Solid evidence is lacking that elective PCI without on-site surgery is as safe as with on-site surgery, and only a prospective, randomized trial can produce meaningful comparisons among sites, says Aversano. The CPORT trial errs on the conservative side of requiring some minimum elective PCI volume from each institution: at least 200 per year, he maintains. ACC/AHA recommends that institutions (with cardiac surgery back-up) perform 400 PCIs per year, or 200 per year for geographically isolated institutions; once volume falls below 200, there is good data that outcomes will become worse, says Aversano. “That doesn’t mean that volume will become worse at a single institution, but outcomes at many sites below 200 are clearly worse,” he adds. It is also difficult to assess quality in real-time at low-volume institutions because of the rarity of PCI complications which require cardiac surgery. It would take ten years for a center that performs 100 PCIs per year to experience a coronary perforation, which Aversano says happens once in 1,000 cases, on average.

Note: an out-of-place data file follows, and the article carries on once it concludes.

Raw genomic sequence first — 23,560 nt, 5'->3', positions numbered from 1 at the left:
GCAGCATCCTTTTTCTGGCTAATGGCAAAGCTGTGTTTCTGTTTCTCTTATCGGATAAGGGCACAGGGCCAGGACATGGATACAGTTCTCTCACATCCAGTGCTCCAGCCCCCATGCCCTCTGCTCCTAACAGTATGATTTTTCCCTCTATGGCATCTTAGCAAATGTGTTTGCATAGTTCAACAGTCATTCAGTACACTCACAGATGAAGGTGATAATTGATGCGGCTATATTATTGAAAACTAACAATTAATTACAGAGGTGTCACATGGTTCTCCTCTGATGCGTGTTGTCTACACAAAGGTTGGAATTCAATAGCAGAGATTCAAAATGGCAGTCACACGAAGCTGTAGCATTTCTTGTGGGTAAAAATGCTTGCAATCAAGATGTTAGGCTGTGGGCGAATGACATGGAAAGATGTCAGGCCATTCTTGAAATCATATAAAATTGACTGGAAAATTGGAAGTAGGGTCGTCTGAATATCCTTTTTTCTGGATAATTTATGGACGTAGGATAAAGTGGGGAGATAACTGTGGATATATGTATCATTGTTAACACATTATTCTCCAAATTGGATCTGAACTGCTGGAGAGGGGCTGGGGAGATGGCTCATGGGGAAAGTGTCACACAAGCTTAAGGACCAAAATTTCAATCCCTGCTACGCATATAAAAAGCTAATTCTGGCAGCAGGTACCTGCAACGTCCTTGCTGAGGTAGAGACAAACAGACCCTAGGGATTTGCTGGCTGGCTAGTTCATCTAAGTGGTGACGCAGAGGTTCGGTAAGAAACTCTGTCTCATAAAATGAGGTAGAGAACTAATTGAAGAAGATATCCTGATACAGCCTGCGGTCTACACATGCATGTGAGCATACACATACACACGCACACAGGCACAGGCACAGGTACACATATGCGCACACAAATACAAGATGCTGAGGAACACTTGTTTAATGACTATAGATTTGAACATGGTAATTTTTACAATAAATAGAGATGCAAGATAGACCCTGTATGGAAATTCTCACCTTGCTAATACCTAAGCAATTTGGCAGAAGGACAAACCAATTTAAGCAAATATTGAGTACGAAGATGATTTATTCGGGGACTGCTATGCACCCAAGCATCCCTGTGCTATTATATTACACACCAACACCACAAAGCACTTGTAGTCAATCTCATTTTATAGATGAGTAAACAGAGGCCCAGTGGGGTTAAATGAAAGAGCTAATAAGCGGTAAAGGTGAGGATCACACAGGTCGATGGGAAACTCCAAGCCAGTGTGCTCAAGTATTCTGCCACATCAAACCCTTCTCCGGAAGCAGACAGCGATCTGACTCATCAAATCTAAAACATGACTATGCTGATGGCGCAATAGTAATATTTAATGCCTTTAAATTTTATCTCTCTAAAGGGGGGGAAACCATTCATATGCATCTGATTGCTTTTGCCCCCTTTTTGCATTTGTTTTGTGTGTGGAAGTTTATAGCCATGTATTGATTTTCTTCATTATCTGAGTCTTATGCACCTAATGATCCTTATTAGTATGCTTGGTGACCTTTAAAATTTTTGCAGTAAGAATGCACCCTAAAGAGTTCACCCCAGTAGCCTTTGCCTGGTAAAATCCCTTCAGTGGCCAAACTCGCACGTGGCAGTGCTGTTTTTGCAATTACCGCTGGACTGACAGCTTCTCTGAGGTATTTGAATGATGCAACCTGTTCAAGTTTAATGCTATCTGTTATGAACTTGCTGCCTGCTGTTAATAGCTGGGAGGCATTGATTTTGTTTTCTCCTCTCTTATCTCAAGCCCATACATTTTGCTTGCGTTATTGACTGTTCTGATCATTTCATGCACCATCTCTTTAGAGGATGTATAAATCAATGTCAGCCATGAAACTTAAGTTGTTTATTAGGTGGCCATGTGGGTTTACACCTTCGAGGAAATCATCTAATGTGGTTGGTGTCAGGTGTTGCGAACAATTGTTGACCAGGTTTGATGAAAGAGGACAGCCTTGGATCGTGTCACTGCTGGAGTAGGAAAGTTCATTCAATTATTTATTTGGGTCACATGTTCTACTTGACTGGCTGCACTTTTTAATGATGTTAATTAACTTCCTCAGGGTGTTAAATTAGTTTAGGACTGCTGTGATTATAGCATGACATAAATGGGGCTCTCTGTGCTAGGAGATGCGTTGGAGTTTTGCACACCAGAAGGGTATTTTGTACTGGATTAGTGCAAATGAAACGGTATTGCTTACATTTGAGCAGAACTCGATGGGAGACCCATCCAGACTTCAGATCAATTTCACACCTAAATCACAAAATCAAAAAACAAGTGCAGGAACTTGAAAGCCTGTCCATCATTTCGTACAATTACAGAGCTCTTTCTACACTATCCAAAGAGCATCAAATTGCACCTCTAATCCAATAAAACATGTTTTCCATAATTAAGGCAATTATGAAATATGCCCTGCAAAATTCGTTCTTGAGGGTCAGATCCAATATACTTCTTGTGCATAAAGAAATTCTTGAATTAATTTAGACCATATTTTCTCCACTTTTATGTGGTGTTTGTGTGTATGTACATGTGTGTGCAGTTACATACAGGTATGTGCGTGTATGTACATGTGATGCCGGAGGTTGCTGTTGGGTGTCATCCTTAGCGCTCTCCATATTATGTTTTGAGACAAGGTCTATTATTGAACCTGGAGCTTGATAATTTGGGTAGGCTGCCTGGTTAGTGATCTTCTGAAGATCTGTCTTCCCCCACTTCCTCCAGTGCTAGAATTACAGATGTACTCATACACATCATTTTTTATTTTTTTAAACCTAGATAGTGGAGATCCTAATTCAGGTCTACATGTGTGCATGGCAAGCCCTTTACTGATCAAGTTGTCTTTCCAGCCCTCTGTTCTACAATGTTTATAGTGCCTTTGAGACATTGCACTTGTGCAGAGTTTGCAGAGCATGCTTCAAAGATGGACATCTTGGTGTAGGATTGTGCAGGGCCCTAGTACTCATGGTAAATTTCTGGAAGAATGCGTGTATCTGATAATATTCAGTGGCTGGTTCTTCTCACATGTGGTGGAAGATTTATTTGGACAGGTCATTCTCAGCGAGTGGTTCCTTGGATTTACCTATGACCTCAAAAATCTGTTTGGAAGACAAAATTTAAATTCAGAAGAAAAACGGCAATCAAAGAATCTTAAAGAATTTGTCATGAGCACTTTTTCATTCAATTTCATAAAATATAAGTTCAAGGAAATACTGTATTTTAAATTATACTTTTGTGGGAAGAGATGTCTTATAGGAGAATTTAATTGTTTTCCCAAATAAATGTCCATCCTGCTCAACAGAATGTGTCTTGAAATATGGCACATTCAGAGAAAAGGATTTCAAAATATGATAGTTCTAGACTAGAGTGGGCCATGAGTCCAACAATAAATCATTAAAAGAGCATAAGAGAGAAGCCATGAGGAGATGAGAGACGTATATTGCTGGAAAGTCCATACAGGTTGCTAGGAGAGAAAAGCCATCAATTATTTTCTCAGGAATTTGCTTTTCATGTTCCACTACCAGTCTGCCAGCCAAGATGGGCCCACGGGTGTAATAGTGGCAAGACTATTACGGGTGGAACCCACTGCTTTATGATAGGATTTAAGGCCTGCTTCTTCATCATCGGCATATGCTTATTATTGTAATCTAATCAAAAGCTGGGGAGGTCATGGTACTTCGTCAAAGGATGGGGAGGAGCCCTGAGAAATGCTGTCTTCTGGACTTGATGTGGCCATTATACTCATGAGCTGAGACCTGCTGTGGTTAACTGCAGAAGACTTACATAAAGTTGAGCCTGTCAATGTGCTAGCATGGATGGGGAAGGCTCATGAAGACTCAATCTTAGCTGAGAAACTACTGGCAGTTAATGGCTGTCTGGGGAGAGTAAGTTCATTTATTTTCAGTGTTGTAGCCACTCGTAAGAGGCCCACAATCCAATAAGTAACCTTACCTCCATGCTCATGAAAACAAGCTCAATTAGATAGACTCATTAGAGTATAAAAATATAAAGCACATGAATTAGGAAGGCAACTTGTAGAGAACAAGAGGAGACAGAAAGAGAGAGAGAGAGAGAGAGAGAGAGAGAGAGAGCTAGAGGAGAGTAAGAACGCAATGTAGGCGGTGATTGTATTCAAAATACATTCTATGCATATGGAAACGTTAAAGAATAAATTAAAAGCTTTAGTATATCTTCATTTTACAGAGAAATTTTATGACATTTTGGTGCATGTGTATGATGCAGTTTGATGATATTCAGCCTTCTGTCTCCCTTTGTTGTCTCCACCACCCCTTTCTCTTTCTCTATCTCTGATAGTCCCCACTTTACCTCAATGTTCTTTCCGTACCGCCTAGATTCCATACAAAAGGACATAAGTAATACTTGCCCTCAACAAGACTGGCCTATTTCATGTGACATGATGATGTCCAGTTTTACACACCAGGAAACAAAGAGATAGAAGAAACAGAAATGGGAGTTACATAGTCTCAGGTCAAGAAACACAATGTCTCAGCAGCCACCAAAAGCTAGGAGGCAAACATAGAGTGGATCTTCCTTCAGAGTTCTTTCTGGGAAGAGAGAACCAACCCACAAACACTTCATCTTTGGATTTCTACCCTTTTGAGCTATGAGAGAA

To test the hypothesis that outcomes of elective PCI performed at hospitals without on-site cardiac surgery are not inferior to outcomes at hospitals with on-site surgery, Aversano’s trial is using mortality six weeks after PCI as its primary endpoint, and is also collecting and analyzing additional outcomes data for a nine-month interval, including the comparative incidence of death, heart attack, stroke, bleeding, heart failure, bypass surgery, vascular surgery, and target vessel revascularization; comparative incidence and classification of heart failure and angina; comparative angiographic and clinical success rates; and the comparative cost of care.